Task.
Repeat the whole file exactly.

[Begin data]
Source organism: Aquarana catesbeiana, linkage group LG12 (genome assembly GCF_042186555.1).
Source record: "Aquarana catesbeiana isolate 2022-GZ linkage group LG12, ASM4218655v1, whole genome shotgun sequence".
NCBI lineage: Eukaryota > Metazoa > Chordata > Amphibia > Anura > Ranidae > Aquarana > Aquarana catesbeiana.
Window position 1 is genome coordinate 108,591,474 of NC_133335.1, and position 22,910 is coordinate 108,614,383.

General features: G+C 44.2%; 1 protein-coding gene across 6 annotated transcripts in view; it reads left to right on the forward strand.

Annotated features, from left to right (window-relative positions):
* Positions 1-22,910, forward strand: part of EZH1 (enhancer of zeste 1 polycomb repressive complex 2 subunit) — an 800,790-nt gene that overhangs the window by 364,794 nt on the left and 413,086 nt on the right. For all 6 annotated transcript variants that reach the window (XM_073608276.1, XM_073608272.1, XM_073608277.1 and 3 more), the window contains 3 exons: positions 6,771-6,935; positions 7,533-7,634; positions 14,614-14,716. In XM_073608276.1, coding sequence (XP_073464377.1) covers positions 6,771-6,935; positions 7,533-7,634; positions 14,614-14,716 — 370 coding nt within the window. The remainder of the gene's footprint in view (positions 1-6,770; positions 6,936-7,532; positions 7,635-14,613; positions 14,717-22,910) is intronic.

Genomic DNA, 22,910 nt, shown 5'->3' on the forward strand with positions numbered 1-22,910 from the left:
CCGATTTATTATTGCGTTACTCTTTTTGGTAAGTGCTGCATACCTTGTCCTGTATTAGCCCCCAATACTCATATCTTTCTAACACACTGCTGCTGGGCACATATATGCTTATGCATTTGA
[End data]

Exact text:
Source organism: Aquarana catesbeiana, linkage group LG12 (genome assembly GCF_042186555.1).
Source record: "Aquarana catesbeiana isolate 2022-GZ linkage group LG12, ASM4218655v1, whole genome shotgun sequence".
NCBI lineage: Eukaryota > Metazoa > Chordata > Amphibia > Anura > Ranidae > Aquarana > Aquarana catesbeiana.
Window position 1 is genome coordinate 108,591,474 of NC_133335.1, and position 22,910 is coordinate 108,614,383.

General features: G+C 44.2%; 1 protein-coding gene across 6 annotated transcripts in view; it reads left to right on the forward strand.

Annotated features, from left to right (window-relative positions):
* Positions 1-22,910, forward strand: part of EZH1 (enhancer of zeste 1 polycomb repressive complex 2 subunit) — an 800,790-nt gene that overhangs the window by 364,794 nt on the left and 413,086 nt on the right. For all 6 annotated transcript variants that reach the window (XM_073608276.1, XM_073608272.1, XM_073608277.1 and 3 more), the window contains 3 exons: positions 6,771-6,935; positions 7,533-7,634; positions 14,614-14,716. In XM_073608276.1, coding sequence (XP_073464377.1) covers positions 6,771-6,935; positions 7,533-7,634; positions 14,614-14,716 — 370 coding nt within the window. The remainder of the gene's footprint in view (positions 1-6,770; positions 6,936-7,532; positions 7,635-14,613; positions 14,717-22,910) is intronic.

Genomic DNA, 22,910 nt, shown 5'->3' on the forward strand with positions numbered 1-22,910 from the left:
CCGATTTATTATTGCGTTACTCTTTTTGGTAAGTGCTGCATACCTTGTCCTGTATTAGCCCCCAATACTCATATCTTTCTAACACACTGCTGCTGGGCACATATATGCTTATGCATTTGA